New White House E-Commerce Security Report Trusts Technology Way Too Much

Written by Evan Schuman
April 21st, 2011

The White House has issued its “final strategy document” on a national security approach that would sharply impact E-Commerce. Although the report is a vast improvement over the initial report released last summer, it still suffers from the belief that cramming tons of sensitive information into a token—which may or may not be adequately secured—is a safe move. Also, it comes close to encouraging consumers to trust these tokens, perhaps to a very dangerous extent.

Some examples from the report: “Mary is tired of remembering dozens of usernames and passwords, so she obtains a digital credential from her Internet service provider that is stored on a smartcard. Now that she has the smartcard, she is also willing to conduct more sensitive transactions, like managing her healthcare, online. One morning, she inserts the smartcard into her computer and uses the credential on it to run some errands, including logging in to her bank and obtaining digital cash, buying a sweater at a new online retailer—without having to open an account—signing documents to refinance her mortgage, reading the note her doctor left in her personal health record—in response to the blood sugar statistics she had uploaded the day before—sending an E-mail to confirm dinner with a friend and checking her day’s schedule on her employer’s intranet portal.”

So anyone who steals (or clones) her smartcard can now do all of those things pretending to be her? Yeah, that’s a hugeimprovement. Not for Mary but for any cyberthief. (A colleague suggested that it would be ideal for “a future Albert Gonzalez.” Why future? By the time this gets deployed, Gonzalez will be out on parole and in need of some spending money.)

Here’s one for the parents in the audience. Again, quoting verbatim from the White House report: “Antonio, age 13, wants to enter an online chat room that is specifically for adolescents, between the ages of 12 and 17. His parents give him permission to get a digital credential from his school. His school also acts as an attribute provider: It validates that he is between the ages of 12 and 17 without actually revealing his name, birth date or any other information about him. The credential employs privacy-enhancing technology to validate Antonio’s age without informing the school that he is using the credential. Antonio can speak anonymously but with confidence that the other participants are between the ages of 12 and 17.”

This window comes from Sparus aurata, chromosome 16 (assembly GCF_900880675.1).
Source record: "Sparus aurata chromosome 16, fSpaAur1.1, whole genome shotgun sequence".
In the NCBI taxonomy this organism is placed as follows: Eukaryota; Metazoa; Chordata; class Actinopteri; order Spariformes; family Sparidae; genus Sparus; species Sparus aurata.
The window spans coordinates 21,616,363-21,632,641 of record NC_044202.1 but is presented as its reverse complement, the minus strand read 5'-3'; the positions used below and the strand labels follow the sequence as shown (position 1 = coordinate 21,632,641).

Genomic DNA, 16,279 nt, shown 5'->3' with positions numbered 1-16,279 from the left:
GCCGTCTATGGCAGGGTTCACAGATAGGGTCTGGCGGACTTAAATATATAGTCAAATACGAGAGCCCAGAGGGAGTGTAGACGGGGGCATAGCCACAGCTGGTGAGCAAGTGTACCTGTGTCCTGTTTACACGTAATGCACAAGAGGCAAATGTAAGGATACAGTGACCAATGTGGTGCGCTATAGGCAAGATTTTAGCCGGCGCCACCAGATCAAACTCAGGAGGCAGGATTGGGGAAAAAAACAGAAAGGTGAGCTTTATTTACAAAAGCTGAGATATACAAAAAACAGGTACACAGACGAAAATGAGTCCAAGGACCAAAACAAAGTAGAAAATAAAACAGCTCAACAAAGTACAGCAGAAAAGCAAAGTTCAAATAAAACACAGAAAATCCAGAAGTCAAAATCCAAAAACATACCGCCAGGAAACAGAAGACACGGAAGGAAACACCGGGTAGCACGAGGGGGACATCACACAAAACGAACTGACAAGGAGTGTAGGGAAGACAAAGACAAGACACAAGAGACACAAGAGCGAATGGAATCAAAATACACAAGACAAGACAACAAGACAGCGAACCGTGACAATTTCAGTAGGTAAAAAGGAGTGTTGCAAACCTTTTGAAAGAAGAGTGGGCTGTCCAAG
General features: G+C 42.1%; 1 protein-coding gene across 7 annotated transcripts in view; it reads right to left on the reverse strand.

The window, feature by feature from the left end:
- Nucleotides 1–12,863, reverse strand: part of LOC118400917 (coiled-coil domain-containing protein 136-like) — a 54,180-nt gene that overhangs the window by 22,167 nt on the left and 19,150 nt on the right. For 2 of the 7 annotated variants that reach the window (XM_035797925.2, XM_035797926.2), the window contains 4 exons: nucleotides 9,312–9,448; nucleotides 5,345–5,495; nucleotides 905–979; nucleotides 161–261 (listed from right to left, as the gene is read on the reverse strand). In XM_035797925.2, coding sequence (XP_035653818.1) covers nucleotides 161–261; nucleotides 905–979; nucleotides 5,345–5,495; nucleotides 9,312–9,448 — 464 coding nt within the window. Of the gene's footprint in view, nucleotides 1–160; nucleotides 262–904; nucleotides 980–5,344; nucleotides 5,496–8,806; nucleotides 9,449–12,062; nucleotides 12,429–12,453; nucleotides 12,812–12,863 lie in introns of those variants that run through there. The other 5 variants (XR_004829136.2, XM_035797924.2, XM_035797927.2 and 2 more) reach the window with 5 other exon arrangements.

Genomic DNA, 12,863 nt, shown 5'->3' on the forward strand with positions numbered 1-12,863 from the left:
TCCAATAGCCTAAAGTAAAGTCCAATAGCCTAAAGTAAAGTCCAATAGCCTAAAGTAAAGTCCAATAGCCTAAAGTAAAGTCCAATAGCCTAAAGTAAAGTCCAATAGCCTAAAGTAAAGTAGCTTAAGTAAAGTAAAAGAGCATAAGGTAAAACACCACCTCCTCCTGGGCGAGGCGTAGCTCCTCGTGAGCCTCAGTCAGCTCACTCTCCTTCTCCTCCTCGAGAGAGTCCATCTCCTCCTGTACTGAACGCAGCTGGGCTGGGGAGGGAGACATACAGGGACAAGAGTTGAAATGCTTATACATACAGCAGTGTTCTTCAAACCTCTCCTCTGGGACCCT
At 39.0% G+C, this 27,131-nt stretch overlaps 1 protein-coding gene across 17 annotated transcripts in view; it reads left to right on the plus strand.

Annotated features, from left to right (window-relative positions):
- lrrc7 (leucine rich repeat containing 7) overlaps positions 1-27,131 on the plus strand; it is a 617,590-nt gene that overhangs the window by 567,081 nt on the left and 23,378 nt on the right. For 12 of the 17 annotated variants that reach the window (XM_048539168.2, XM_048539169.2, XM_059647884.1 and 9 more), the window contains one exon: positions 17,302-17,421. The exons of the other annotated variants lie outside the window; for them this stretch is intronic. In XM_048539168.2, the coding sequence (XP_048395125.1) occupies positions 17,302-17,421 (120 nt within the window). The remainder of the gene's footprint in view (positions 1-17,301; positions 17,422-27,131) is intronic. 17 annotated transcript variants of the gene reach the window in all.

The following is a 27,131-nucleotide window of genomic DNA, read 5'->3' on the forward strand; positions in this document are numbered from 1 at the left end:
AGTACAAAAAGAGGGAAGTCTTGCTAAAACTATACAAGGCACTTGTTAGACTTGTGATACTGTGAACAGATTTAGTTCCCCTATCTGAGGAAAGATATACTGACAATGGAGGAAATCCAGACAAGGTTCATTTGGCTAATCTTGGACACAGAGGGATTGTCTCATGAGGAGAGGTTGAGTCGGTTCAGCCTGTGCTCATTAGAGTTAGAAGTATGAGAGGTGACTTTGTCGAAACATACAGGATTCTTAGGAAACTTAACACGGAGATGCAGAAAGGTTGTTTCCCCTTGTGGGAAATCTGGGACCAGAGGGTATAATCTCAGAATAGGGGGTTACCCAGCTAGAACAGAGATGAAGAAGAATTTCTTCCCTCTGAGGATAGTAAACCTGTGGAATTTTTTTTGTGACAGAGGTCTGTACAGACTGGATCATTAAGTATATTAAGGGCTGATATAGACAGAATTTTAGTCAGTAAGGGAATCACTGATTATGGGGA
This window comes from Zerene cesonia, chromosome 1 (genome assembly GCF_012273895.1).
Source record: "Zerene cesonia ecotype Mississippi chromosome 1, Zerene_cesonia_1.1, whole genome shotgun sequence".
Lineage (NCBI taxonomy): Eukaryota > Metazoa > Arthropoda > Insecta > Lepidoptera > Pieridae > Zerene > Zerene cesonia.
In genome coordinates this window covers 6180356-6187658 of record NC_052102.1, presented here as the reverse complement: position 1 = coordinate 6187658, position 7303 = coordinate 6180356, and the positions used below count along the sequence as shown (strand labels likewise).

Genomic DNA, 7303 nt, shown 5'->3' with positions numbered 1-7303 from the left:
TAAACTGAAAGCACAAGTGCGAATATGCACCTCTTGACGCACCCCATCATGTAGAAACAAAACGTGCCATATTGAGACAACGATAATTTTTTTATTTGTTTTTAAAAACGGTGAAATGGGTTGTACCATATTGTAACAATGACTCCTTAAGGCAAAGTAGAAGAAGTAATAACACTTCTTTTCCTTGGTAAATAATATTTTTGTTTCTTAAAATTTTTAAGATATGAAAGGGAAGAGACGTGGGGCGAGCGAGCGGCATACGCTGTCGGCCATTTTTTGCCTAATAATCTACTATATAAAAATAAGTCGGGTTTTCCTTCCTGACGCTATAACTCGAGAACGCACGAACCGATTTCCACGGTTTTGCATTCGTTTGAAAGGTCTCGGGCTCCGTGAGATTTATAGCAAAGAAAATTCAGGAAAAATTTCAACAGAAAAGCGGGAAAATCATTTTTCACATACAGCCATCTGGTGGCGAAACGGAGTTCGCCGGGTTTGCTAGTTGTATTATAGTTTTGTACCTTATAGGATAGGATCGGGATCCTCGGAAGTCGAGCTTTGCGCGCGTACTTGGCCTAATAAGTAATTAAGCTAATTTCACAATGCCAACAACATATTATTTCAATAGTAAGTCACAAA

Let’s take this one slowly. First, let’s assume that this approach actually works. Antonio can speak “with confidence” that the other participants are his close to his age. What exactly does that mean? That he should feel comfortable offering identifiable details out in his posts? That if someone suggests a meeting, it’s a good idea? The idea of a well-established digital credential is a fine one, but not to encourage people (especially children) to ever lower their guard online.

Why? Because couldn’t a 17-year-old be a child molester or murderer? And because this credential merely means that there exists someone who is (theoretically) that age. What if the murderer is doing the actual typing, with the 17-year-old as an unwilling accomplice?

Most critically, the school is issuing this certificate. So any employee of any of the decillion private, public and parochial schools in the U.S. can grant this certificate? Or, for that matter, anyone who can break into the system of any of those schools? And if any of that happens, then the credentials suddenly mean nothing.

One of the government’s arguments is that today’s identification devices reveal far too much information. That is a legitimate argument. From the report: “Consider a driver’s license. An individual can use a driver’s license to open a bank account, board an airplane or view an age-restricted movie at the cinema, but the Department of Motor Vehicles does not know every place that accepts driver’s licenses as identification. It is also difficult for the bank, the airport and the movie theater to collaborate and link the transactions together.


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